2003 July 03
2003 July 03
Explanation: The third meteorite found in Nevada is the Hot Springs Meteorite found less than 10 miles southeast of Bradys Hot Springs, Churchill County. It too weighed about 10 pounds and was discovered by a dirt biker.
Churchill County, Nevada, USA
Found 1995, March 8
Iron, medium octahedrite (IIIAB)
A mass of 4.7 kg was found by Mr. F. Keiper, who had been dirt biking in a steep canyon.
Description and classification (D. A. Kring, UAz; J.T. Wasson, UCLA): bulk composition, 7.77 wt.% Ni, 18.2 ppm Ga, 4.66 ppm As, 0.716 ppm Au; bandwidth 0.97 mm; well-preserved fusion crust and little weathering.
Specimens: main mass, UNR; type specimen, 61.6 g, ASU; 57 g, UCLA; 21.7 g, SI.
[References: Grossman, Jeffery N. (1997), "Meteorites to appear in The Meteoritical Bulletin, No. 81, 1997 July"]
This meteorite is on loan from the MacKay School of Mines, UNR, to the Fleischmann Planetarium for long-term display. What with the University wanting to remove this Planetarium in order to expand upon the nearby football stadium, meteorites such as this one (on loan for display purposes) are at risk of having to be returned to their owners. This same problem exists for many of the smaller museums and planetariums across this country.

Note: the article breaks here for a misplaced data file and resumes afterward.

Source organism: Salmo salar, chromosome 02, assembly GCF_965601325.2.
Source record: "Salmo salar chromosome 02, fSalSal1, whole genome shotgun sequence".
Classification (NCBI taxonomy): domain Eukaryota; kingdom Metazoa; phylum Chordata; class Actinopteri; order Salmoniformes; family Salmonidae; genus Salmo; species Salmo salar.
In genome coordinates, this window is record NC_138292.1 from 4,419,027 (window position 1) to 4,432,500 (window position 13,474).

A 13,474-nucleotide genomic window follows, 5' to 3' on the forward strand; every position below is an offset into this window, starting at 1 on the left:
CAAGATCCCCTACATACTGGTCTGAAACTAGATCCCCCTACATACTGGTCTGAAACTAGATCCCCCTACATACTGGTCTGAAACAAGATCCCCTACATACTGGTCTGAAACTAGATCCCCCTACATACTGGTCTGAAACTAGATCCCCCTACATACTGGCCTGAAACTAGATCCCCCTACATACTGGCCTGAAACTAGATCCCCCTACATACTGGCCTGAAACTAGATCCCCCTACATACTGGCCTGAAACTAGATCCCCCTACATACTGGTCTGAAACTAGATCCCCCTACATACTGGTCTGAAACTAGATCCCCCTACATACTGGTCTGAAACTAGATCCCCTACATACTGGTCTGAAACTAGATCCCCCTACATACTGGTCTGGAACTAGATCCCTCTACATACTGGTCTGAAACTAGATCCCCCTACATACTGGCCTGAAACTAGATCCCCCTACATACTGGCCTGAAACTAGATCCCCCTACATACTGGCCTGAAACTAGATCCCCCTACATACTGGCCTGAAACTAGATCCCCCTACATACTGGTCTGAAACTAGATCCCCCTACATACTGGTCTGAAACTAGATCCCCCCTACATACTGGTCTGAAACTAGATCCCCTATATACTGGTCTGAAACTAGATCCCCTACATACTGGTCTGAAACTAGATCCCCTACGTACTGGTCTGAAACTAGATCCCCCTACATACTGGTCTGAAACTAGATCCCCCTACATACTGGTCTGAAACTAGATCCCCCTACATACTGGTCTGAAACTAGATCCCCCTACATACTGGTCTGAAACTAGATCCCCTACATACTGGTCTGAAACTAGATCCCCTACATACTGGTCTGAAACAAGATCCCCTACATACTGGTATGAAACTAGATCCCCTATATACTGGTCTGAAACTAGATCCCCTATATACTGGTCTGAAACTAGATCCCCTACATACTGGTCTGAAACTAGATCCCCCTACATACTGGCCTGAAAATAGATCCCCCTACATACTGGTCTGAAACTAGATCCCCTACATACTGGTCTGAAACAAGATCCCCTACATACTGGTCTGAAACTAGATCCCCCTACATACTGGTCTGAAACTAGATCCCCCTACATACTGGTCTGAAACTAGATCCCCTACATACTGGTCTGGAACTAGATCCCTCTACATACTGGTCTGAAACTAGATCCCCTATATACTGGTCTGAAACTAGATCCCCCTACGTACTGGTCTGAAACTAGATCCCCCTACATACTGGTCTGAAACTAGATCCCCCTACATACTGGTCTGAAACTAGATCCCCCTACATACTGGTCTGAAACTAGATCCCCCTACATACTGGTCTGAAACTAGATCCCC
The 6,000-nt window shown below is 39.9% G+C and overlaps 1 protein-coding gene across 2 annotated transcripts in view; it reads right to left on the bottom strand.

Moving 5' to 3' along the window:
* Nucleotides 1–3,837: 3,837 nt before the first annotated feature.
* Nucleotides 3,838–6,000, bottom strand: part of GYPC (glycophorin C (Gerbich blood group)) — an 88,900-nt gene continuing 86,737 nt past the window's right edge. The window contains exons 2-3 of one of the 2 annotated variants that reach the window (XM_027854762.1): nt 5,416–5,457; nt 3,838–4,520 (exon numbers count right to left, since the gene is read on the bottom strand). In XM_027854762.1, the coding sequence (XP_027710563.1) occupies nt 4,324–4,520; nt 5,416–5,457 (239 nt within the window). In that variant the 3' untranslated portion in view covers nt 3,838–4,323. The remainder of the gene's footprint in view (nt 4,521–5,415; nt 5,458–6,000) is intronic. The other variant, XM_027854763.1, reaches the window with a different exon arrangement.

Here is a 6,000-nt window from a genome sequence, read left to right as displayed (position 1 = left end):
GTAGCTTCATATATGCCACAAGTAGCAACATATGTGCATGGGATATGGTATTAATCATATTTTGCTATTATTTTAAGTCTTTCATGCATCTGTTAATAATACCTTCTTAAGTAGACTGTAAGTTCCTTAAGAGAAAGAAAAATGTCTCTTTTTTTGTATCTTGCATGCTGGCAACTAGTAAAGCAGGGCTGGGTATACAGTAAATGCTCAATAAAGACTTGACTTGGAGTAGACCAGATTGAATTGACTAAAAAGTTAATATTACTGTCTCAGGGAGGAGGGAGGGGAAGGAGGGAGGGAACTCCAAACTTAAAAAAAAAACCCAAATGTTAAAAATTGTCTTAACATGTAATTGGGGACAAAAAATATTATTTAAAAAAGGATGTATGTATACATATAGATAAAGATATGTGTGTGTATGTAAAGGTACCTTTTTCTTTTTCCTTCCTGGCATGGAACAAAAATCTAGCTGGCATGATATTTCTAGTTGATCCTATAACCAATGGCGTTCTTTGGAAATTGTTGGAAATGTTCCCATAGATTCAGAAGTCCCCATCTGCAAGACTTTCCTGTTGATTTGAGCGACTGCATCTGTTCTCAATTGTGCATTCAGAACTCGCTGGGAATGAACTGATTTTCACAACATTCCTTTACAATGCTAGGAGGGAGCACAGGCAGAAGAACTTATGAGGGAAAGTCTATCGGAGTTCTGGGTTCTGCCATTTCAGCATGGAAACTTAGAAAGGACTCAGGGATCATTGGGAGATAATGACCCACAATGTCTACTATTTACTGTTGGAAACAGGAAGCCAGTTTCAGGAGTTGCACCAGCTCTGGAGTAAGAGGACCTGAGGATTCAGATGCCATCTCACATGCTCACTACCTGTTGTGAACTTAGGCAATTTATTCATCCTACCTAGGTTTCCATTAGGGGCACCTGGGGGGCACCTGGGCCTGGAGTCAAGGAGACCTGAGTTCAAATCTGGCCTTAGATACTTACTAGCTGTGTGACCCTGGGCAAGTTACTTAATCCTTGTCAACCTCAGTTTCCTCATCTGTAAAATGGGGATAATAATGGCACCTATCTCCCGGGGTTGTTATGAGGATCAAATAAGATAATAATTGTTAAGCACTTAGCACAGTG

Fleischmann Planetarium and Science Center is located just 1-1/2 miles north of downtown Reno on the University of Nevada, Reno campus next to the Stadium. They offer planetarium star shows, SkyDome large-format films, an astronomical museum and exhibits, a free public observatory, plus more.
When in Reno, make plans to visit the Hall of the Solar System at the Fleischmann Planetarium and Science Center. You'll see a collection of meteorites including the first four ever recovered in the state of Nevada
Authors & editors: Robert Verish (Meteorite-Recovery Lab)